The next task is to think about your business name. In particular, are you going to go with a business or personal brand?
As a freelancer, it might be advantageous to go the personal route, since your clients will be only communicating with you. That said, if you plan to hire additional freelancers in the future and create an agency type business, then you might want to opt for a business brand.
With all brand names, make sure that there aren’t any trademarks against them. Check if any companies use the same name and search to make sure the appropriate domain and social profiles are also available.
How you build your website is a huge area to be covered in future articles. There are solutions like Squarespace and WordPress, depending on your level of technical skills.
The main advantage of having a website is, being able to direct potential clients there, to find out more information about you and your business.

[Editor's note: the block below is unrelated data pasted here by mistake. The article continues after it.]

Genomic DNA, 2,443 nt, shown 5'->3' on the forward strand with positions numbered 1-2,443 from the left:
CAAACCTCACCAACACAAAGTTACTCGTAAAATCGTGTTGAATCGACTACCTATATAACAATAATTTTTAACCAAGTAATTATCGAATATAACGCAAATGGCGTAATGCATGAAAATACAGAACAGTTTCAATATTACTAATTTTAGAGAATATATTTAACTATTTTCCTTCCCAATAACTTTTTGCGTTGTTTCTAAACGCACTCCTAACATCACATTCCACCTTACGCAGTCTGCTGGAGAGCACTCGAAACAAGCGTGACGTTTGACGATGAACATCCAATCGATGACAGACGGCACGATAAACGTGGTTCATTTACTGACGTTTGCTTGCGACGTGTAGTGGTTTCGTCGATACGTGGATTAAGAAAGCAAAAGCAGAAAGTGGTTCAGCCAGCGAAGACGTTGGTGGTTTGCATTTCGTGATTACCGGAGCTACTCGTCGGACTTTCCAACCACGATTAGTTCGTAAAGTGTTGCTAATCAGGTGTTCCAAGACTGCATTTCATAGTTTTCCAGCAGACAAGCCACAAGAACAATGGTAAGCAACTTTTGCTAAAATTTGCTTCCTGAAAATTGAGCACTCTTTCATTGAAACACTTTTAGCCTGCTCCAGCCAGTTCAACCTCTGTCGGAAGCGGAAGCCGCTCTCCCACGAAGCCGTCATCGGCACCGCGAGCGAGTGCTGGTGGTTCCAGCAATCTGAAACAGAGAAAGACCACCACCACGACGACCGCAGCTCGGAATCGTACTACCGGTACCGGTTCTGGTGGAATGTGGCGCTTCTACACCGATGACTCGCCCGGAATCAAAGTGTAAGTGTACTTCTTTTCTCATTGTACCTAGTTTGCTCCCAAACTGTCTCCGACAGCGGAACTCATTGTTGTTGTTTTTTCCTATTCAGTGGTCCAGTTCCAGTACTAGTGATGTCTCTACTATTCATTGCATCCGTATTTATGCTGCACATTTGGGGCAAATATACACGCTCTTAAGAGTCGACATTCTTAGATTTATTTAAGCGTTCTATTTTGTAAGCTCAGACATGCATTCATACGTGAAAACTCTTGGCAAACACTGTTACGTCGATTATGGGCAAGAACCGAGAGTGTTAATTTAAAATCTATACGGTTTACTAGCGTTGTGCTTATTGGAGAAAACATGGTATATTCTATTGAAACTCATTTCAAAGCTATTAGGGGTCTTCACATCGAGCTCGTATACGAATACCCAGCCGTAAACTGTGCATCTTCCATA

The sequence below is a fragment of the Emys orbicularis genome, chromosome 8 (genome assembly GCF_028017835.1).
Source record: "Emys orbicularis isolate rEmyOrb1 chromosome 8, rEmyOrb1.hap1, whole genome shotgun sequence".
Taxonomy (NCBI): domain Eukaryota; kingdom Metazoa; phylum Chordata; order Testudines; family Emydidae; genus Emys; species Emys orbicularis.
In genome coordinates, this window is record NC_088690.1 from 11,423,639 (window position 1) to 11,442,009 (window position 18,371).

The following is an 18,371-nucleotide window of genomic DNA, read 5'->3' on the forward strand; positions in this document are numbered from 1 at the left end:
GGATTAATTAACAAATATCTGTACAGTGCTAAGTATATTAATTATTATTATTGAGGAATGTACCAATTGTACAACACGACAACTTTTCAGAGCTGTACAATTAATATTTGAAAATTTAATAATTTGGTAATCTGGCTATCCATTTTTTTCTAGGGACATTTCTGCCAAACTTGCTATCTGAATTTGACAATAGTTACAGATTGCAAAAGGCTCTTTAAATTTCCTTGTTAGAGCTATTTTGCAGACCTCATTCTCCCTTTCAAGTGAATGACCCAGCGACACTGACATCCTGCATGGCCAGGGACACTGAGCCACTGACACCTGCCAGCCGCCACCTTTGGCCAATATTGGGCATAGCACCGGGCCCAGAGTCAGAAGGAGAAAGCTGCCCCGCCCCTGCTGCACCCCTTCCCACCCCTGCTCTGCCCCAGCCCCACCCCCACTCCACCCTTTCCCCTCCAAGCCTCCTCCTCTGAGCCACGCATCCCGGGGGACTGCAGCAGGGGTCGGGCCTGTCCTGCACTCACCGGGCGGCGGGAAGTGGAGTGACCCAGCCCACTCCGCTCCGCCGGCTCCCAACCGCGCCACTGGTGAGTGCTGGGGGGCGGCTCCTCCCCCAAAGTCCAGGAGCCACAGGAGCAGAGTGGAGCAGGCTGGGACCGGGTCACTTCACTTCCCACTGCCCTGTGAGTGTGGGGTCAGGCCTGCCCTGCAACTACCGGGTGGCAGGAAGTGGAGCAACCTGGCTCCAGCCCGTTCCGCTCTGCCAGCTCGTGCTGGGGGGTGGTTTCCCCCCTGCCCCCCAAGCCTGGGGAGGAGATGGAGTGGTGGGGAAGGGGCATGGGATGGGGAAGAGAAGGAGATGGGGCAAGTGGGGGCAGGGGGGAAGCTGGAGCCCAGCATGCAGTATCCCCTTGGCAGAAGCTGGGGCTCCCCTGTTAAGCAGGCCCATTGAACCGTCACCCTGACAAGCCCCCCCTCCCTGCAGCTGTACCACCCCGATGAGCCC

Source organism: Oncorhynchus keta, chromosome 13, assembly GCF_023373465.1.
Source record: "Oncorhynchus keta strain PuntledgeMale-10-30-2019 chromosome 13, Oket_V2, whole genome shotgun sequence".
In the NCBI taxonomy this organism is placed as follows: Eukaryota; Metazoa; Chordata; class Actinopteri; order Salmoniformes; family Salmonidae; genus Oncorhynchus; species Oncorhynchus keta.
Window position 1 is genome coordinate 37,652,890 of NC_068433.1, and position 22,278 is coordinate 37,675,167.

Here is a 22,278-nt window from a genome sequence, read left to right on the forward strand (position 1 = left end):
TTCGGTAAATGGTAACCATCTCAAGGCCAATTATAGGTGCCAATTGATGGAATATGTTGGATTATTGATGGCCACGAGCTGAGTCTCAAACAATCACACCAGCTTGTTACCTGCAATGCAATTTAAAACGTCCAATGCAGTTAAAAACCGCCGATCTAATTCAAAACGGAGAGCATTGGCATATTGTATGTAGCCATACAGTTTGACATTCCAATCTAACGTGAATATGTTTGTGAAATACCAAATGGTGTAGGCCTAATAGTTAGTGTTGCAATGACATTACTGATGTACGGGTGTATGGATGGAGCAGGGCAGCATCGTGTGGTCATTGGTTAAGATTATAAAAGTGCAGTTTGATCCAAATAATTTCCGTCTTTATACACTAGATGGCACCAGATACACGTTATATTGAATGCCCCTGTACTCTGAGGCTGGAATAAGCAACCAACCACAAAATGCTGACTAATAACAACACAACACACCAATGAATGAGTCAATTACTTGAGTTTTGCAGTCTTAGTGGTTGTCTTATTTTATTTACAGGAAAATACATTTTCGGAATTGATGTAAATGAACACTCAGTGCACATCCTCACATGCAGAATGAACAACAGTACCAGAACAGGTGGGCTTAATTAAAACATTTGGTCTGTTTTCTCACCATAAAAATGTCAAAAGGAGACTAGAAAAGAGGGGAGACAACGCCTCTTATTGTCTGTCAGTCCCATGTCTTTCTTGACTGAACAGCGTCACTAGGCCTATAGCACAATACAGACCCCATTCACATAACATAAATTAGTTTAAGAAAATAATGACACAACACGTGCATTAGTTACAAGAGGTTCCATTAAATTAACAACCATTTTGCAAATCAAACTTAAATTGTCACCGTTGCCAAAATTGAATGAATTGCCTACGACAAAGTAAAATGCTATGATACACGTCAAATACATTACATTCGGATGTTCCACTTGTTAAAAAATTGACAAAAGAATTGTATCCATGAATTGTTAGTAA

When you build your client base, you can include case studies and testimonials on the website, but for now, just keep it simple. It’s also a good place to have a portfolio of the work you’ve completed for other clients, or showcase the skills you have.
Create your skills into packages
The next step is to think about how you could bundle up your skills into a service package that adds value and attracts clients attention.
Here’s an example:
You’re a freelance writer and specialise in writing about health and fitness. You’re also a graphic designer, so create a package which includes a 1,000-word article, and design a social media graphic to promote the article you write.
This adds a lot of value to a client because they would have to ask someone in-house to design the graphic or hire someone. By packing the writing and design together you are creating a valuable service.
Think about the skills you have, and how you could package them together and charge a higher, more appropriate rate.
Create content to share your skills
Trust plays a huge part in the hiring of a freelancer, so, being able to prove you have the experience and skills to carry out the work is important. Create videos on YouTube, write content on your website to showcase your skills. Build an app, share code snippets, or create a design portfolio if you are a developer or designer.
Try and create one piece of content a week to showcase your skills and have a strong call to action so potential clients can find out more about your services.